The next section asks for information on specific allergies, such as dairy, gluten or soy, or diets, such as vegetarian, paleo or vegan. The next section breaks down foods the user dislikes, with options such as alcohol, bacon, beef, mayonnaise, etc. If you often cook for a senior client, it might be beneficial to complete this section with them so the recipes are tailored to their preferences. 

Users then rank their cooking skills as beginner, intermediate or advanced. Then caregivers are presented with an array of recipes that they can scroll between, either clicking Yum or skipping. This part gives the app an idea of actual recipes you might enjoy to further personalize your recommendations. In addition to personalized recommendations, users can also browse popular recipes in their area if they so wish. 

When caregivers scroll through the homepage and find a recipe they're interested in, they can click on it to see a snapshot including the number of ingredients, calories per serving and how long it takes to make. After that, they can scroll up to see the recipe itself and, if applicable, the accompanying video.

Not every recipe in the app has an accompanying video, but it's easy to distinguish which ones on the homepage have them because a play button appears over the image. The videos provide a good step by step overview of the recipes, as well as advice on how to properly apply cooking techniques and avoid pitfalls not fully described by printed recipes. 

Caregivers can rate the recipes from the app after cooking them to share their experience and how the recipe turned out. The Shopping List area of the app also provides a place for users to record what they need to buy, and it even integrates with Instacart to provide delivery of ingredients within an hour. 

The Yummly app is available for Apple and Android platforms. 

Senior caregivers, let us know your feedback on this app and keep us posted if you discovers additional apps that assist with caregiving duties and help relieve caregiver stress. You may also refer-a-friend to a senior caregiving job and win prizes weekly and monthly on Caregiverlist.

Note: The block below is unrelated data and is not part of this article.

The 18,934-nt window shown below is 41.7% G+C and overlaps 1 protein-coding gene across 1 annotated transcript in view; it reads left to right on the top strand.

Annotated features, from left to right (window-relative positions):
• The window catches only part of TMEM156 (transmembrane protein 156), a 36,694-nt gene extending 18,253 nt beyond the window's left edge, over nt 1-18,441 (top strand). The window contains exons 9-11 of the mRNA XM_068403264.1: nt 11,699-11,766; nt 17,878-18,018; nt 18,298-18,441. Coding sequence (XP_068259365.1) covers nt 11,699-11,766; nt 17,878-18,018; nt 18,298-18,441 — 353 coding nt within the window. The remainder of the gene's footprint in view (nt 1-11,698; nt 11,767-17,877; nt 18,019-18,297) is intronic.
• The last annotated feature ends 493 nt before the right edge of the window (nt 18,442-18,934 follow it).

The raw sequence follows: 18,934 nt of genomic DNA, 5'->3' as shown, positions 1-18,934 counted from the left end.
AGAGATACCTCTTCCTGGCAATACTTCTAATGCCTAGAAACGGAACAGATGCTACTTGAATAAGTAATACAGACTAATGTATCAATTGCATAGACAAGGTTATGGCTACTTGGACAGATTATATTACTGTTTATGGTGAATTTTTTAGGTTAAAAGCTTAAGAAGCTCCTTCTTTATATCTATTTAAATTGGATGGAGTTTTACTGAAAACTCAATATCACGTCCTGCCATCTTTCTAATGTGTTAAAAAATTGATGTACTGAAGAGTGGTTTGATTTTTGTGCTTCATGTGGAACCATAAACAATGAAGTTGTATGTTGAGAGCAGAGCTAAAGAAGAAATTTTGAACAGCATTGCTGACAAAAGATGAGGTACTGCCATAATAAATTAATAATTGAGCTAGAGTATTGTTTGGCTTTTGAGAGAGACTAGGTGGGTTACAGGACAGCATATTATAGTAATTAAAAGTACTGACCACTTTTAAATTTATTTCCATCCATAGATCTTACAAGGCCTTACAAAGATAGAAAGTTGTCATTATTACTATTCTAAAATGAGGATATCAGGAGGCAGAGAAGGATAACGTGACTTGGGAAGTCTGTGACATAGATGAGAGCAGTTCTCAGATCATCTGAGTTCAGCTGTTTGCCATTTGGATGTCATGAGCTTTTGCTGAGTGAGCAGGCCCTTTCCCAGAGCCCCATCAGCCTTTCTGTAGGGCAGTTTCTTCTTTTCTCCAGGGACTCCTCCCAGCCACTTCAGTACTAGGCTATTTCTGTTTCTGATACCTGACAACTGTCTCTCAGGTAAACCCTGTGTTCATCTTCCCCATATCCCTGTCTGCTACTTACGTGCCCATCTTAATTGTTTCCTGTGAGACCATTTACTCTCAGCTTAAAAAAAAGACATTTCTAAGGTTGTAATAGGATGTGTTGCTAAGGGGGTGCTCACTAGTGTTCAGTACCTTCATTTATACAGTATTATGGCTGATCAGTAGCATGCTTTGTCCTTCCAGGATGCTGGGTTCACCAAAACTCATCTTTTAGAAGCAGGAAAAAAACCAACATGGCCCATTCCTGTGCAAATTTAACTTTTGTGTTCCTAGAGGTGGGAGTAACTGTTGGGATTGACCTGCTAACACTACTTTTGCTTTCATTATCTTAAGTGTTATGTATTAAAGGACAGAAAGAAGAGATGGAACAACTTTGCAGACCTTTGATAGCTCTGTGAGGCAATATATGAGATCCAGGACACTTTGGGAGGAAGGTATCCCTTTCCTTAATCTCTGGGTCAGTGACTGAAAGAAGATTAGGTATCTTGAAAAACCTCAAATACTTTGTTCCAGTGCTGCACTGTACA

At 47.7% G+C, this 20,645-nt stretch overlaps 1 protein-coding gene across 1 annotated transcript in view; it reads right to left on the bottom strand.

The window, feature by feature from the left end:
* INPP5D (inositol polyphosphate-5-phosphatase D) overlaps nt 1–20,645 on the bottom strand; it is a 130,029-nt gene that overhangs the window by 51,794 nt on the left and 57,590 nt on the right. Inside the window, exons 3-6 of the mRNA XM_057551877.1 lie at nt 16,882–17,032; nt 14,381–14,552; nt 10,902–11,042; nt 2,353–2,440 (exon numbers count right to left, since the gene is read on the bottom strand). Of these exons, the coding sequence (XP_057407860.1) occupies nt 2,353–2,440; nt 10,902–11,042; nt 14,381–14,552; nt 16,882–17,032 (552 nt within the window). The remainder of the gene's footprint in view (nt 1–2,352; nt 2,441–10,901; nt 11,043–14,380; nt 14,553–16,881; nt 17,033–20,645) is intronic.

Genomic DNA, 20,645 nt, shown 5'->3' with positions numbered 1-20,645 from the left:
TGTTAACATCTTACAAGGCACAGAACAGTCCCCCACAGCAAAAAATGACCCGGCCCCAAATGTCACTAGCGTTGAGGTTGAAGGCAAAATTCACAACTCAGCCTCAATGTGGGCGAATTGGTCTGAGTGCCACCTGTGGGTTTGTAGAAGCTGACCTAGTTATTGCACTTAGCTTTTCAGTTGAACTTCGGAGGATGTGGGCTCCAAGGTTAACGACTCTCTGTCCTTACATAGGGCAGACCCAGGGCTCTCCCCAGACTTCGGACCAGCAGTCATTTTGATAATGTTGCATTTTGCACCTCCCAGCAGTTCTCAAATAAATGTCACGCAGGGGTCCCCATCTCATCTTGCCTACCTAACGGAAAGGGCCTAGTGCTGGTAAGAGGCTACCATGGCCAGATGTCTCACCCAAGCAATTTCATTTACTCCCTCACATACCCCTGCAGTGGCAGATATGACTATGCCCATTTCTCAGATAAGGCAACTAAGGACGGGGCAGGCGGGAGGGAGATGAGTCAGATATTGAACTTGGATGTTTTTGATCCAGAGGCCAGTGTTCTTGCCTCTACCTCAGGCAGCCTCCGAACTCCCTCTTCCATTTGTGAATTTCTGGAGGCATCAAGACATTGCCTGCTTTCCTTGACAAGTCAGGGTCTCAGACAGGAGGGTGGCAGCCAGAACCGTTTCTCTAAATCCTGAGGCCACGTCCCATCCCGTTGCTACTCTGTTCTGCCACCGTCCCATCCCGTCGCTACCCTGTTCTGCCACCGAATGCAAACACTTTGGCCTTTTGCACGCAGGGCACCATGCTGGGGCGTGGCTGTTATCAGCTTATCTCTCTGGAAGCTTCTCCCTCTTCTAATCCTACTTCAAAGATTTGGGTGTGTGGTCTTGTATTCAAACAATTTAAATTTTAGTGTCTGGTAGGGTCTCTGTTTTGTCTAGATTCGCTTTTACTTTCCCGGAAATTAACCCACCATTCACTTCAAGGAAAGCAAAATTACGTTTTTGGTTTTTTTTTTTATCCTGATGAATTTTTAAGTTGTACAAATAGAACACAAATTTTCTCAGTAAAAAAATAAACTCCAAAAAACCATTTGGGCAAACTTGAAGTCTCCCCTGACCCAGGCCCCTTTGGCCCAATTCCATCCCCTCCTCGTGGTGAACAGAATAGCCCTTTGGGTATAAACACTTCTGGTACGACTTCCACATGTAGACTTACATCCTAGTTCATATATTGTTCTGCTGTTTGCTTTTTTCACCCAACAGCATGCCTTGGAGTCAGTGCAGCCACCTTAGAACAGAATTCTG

-Paige Krzysko

Keep Healthy Living Goals Using Nutrition App

There's a saying that the hardest part of working out is tying your shoes. Getting into an exercise routine requires motivation to persist until it becomes a habit, as does healthy eating. The Lifesum app enables caregivers to set realistic healthily living goals and see them through. 

When caregivers first download the app, they need to create a profile with specific details about their current health, such as height, weight and age. Then, the app determines what type of plan they would like to create: be healthier, lose weight or gain weight (build muscle strength). Based on these selections, the app determines how many calories the user should consume in a day. 

This app further breaks down calorie recommendations per day by recommended number of carbs, amount of protein and amount of fat. Additionally, suggests about how many calories the caregiver should consume for each meal to balance throughout the day. A water tracker at the bottom allows users to tap a glass icon each time they drink 8 oz of water to record it. The app offers rotating tips about how much water to drink, such as drinking some prior to meals to prevent overeating and ensuring rehydration after exercise. 

Caregivers also have the option to search for and record the type and amount of exercise they complete. Everything from sit-ups and weight lifting to zumba and yoga are available in the search, with estimated calories burned based on how long users exercise. Caregivers can fit exercise into their day before or after work, and it can be as simple as going for a quick 20 minute walk. The calories burned are factored into the daily calorie allowance, meaning in exchange for a 30 minute run, caregivers might be able to eat a little more that day.